High alert: Security personnel from Border Guard Bangladesh patrol the city following the execution of Abdul Quader Mollah.

High alert: Security personnel from Border Guard Bangladesh patrol the city following the execution of Abdul Quader Mollah. Photo: AP

Dhaka, Bangladesh: At least 10 people are dead, children have been shot in the street, and hundreds of cars, businesses and homes have been torched, as violent protests seized Bangladesh following the execution of an Islamist leader found guilty of war crimes.

Devastated: A man cries after Jamaat-e-Islami party activists torched his vehicle.

Devastated: A man cries after Jamaat-e-Islami party activists torched his vehicle. Photo: Reuters

The country remains braced for a new wave of violence, with a nationwide "hartal", or strike, called for Sunday.

The outbreak of violence comes less than a month before national elections are due, and just a day before Bangladesh’s "Victory Day", a celebration of its defeat of Pakistan in its war of independence 42 years ago.

On Thursday night, Abdul Quader Molla, a leader of the Islamist Jamaat-e-Islami party, was hanged in a Dhaka prison, having been convicted by Bangladesh’s contentious war crimes tribunal.

Victim: A boy lies on the ground after being injured by rubber bullets fired by police during clashes between Jamaat-e-Islami activists and police in Dhaka.

Victim: A boy lies on the ground after being injured by rubber bullets fired by police during clashes between Jamaat-e-Islami activists and police in Dhaka. Photo: Reuters

Molla was found guilty of rape, murder and mass murder for having been a leader of a pro-Pakistan militia that fought against Bangladesh’s independence in 1971, co-ordinating a campaign of systemic killing of Bangladeshi intellectuals, doctors, lawyers and journalists.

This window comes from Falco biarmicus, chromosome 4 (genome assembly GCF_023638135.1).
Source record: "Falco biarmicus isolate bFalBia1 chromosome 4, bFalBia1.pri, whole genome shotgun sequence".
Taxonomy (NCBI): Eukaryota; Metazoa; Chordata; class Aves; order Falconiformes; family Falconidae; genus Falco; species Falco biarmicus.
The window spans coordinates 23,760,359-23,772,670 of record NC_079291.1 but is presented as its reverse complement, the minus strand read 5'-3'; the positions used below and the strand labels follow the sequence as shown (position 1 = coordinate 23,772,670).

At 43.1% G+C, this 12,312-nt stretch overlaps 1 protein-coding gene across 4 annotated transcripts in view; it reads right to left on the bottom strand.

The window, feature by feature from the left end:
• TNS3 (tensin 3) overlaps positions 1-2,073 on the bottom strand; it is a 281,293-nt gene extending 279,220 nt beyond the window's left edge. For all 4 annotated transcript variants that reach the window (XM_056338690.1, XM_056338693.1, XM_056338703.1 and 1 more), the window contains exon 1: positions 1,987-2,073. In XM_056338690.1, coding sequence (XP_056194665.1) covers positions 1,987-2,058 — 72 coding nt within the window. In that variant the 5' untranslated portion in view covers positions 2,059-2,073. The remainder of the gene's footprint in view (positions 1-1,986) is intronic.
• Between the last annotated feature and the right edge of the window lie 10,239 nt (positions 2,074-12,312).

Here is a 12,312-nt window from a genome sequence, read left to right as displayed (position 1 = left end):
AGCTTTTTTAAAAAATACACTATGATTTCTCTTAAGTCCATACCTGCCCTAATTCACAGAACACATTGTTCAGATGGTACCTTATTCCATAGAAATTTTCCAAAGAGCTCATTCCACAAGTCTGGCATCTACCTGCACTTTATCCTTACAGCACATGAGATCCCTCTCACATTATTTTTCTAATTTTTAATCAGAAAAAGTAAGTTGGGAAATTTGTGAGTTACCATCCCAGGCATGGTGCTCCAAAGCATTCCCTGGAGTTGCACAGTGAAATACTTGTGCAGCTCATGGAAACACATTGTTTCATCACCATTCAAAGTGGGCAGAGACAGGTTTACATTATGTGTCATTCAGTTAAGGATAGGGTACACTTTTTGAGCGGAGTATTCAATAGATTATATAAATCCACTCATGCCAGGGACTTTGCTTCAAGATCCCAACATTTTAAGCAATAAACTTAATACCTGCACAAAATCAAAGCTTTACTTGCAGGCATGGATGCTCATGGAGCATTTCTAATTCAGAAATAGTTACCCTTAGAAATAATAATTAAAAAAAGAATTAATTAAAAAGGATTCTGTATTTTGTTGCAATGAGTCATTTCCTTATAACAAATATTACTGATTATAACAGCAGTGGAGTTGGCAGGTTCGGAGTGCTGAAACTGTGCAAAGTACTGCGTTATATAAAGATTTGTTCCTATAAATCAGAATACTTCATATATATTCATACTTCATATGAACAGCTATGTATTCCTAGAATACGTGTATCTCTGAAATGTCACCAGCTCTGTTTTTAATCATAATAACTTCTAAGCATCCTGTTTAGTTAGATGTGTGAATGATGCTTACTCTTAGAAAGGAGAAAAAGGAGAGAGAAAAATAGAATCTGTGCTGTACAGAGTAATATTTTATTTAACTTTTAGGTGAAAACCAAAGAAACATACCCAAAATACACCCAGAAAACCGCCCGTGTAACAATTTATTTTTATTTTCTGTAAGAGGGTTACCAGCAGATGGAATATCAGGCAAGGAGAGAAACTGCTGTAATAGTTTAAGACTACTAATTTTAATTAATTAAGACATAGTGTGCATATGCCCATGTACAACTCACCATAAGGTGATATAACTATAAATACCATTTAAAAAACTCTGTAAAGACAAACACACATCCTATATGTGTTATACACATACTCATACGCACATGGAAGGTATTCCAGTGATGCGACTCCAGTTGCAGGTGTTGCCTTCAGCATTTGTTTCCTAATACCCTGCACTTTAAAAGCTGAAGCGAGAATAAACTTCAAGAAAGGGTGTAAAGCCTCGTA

Molla is the first convicted war criminal executed in Bangladesh and was widely regarded as one of the most culpable of the "collaborators" who supported Pakistan during the Independence War.

He was convicted of beheading a poet, raping an 11-year-old girl and shooting 344 unarmed Bengali civilians.

But his trial was grossly unjust, international observers said. He was initially acquitted, but the government changed the laws to allow the prosecution to appeal. Molla was then denied an appeal of his conviction and sentence. There have been concerns too, throughout months of hearings, about the independence of judges, and of government influence on the tribunal.

Molla and the Jamaat party are allied with the main opposition, the Bangladesh Nationalist Party.

Observers say the Awami League-led government is pursuing war crimes convictions now to disgrace its political opponents, even to execute some of them.

Bangladesh is due to hold national elections on January 5, but these look increasingly unlikely to take place, and the chance of all parties participating appears almost nil.

Jamaat called Molla’s execution a “political murder” and has warned it would exact revenge for “each drop” of his blood.

Already, ahead of Sunday’s hartal, Jamaat-led violence has paralysed the country.

Two Awami League activists were hacked to death in street clashes, while a Jamaat leader allegedly died in police custody. A government minister had his house torched in the country’s north-west.

Police stations have been ransacked and razed, highways blocked with flaming barricades, and train tracks have been ripped up.

Bangladesh media showed graphic images of a stricken 11-year-old Shanto Islam who was sent out to fetch lunch for his family when he became caught between clashing Jamaat supporters and police.

He was hit by police firing rubber bullets at protesters.

Taken to hospital in a critical condition, doctors found 73 pellets in Shanto’s head and back.

“My son lay in a pool of blood for around 20 minutes before he was rescued … that too by another child. No one else dared to save my boy,” Shanto’s mother Asma told local reporters.

Earlier, two 14-year-olds were killed by rubber bullet fire in Chandpur.

Protesters also tried to set fire to the house of a war crimes tribunal judge, and bombs were set off at one of Dhaka’s largest mosques.